What could be more problematic in the long term is a fundamental change that some college presidents and athletic directors are demanding: They want to keep for their schools money the intermediaries are now banking. Last October, Arizona State U. kicked out IMG and took the business inhouse, saying the agency had failed to maximize revenue for the university. That makes it the country’s only big-conference college to break away — and stay away — from agency support.
A more threatening change could come if entire sports conferences drop agency representation when their current contracts expire. A review by the Pac-12 Conference claimed each school could net an additional $2 million a year via such a move. That figure has been challenged by the agencies, which note that conference schools have received millions of dollars less annually from the conference-managed Pac-12 Network than comparable revenues received by schools belonging to agency-managed channels for the Southeastern Conference and Big-10.
Still, the Pac-12 announced June 7 that it had created a sales unit to help schools that want to sell their own multimedia rights. Schools will continue to have the option, however, of using agents like IMG College.
AJ Maestas, president of Chicago-based Navigate Research, which advises many top universities, says he understands the drive for schools to sell their own media rights, but suggests the process will be complicated. “Universities can’t hire and fire as readily and pay big commissions,” he says. “They can’t have a rock-star sales person who makes more than the head of the College of Letters. … Historically, the outside firms have outperformed the universities.”
But the big agencies are also being challenged by upstarts like JMI Sports, bolstered in 2012 when it recruited former IMG executive Tom Stultz. The San Diego-based company took one of the choicest prizes in the collegiate arena — Kentucky — away from IMG, with a blockbuster $210 million offer last August.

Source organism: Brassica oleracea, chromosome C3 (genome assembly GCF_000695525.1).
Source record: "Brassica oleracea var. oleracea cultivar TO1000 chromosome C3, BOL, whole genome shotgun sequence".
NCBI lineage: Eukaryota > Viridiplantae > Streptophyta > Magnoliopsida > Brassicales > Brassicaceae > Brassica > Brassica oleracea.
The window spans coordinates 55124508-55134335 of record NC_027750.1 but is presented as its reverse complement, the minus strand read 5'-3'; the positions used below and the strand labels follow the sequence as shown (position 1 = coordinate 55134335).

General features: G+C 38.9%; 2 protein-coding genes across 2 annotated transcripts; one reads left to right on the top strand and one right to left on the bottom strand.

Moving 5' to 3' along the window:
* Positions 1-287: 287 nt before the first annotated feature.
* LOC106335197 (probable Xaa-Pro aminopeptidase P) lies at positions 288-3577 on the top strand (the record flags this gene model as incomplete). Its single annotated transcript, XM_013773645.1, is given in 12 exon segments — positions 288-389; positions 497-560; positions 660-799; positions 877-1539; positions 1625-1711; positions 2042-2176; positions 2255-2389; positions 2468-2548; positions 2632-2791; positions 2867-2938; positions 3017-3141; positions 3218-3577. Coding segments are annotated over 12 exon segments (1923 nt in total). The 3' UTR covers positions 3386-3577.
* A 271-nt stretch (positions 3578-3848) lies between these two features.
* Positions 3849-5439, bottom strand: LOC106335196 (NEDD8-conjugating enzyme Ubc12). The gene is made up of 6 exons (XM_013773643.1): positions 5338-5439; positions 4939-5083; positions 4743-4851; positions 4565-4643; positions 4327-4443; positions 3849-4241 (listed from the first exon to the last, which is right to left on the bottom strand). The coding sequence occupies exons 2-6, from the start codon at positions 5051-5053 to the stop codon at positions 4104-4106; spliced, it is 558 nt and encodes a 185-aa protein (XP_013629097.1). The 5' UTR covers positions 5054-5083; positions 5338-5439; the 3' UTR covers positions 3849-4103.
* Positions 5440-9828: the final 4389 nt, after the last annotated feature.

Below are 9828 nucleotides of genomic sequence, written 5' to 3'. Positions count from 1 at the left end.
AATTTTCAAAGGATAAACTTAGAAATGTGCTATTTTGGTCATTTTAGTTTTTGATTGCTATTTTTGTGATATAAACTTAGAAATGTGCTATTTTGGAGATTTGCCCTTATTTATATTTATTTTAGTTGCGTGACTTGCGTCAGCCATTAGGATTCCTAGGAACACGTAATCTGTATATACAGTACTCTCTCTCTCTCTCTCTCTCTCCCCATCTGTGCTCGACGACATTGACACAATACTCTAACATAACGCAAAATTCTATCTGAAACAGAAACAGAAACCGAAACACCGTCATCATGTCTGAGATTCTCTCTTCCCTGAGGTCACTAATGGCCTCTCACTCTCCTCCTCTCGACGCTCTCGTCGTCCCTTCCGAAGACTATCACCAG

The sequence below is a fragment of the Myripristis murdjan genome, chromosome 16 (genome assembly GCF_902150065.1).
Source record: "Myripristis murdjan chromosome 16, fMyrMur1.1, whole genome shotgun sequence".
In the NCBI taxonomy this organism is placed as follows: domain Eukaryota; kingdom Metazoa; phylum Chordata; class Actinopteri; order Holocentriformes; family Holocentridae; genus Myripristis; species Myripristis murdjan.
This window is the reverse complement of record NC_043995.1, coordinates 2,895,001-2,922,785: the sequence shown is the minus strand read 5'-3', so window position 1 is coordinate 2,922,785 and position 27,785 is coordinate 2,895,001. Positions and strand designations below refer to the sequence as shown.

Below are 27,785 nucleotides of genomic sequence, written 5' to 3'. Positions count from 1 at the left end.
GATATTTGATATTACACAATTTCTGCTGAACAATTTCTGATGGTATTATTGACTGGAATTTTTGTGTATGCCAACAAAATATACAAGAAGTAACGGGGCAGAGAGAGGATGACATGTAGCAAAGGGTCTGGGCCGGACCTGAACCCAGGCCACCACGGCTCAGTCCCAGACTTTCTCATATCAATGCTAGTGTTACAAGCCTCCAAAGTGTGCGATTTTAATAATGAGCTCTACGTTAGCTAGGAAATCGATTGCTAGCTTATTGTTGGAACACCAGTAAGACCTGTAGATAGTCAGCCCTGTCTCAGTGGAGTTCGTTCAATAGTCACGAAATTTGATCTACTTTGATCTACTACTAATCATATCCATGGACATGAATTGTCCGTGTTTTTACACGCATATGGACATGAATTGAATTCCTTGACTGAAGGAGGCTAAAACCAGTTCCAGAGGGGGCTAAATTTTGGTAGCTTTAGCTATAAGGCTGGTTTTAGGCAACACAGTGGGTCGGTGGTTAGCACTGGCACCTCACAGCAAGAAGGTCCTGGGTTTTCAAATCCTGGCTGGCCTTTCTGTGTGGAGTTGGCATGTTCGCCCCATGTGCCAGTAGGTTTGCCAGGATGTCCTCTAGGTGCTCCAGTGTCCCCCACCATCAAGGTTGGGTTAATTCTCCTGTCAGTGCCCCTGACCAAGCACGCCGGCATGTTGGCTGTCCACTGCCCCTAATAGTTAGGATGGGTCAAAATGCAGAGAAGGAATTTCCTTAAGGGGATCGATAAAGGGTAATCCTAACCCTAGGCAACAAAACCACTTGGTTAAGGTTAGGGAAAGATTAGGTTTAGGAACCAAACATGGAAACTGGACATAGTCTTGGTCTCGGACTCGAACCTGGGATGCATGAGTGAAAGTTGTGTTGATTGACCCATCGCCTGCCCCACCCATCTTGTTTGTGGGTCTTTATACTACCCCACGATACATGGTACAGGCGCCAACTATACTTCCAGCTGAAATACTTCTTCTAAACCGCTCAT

In May, WME’s archrival, CAA, bought another small but growing competitor, Atlanta-based sports licensing agency Fermata Partners. In the less than three years since its formation, Fermata has signed licensing deals with Miami, Oregon and Georgia. On July 1, it made its most recent splash — signing collegiate titan Notre Dame.
WME execs depict the business landed by rivals as an exception to the rule, saying: “In the past year, we have signed or renewed more than 60 college deals so, at the end of the day, nothing that dramatic has changed.”
Agencies typically sign licensing and media deals with universities for 10 years or more, and offer yearly guarantees that the agencies must exceed in order to profit. To keep some of its clients, IMG College has paid big numbers — an added $21.5 million over six years, for example, to keep the U. of Nebraska in the fold.
Its rivals say the industry giant badly overpaid, and will have its profit margin pounded down or eliminated by such deals. IMG College officials denied that assertion, and privately leveled the same analysis at JMI last summer over the Kentucky deal.
Debt holders have pressed for cost reductions promised at the time WME co-CEOs Ari Emanuel and Patrick Whitesell pushed through the acquisition. The new company pledged $150 million in reductions over five years, but didn’t make even a $10 million dent in that vow in its first year, say several individuals familiar with the transaction.
The agency’s executives don’t dispute that cost cutting has been a challenge, but say they have been making progress on the issue. One top insider conceded that the “effervescence” of past projections for IMG College had dissipated, blaming the leadership of pre-merger IMG for “selling us on an overly optimistic set of promises on College.”
Now, when asked about powerhouse revenue potential, WME executives are more likely to point to, say, a new deal that has the firm representing Anheuser-Busch, with its $1.5 billion annual ad budget, or WME’s winning bid to sign Visa as the credit card giant hunts for sponsorship options at the Olympics, World Cup, NFL games and other big events.
A top WME/IMG executive wonders why journalists keep asking about college sports, the one sector he describes as “doing the least well,” adding: “That represents one-fifth of the company’s business (profits). The other four-fifths is doing really well to extraordinarily well.”
Given the big promises of the past for college sports, another WME/IMG executive’s words marked a stark turn back to the future. He claimed the entire firm’s earnings jumped nearly 27% in the first quarter, headed for a projected annual advance of 30% in 2015. And leading the way with big profits, the exec said — WME’s traditional agency operations.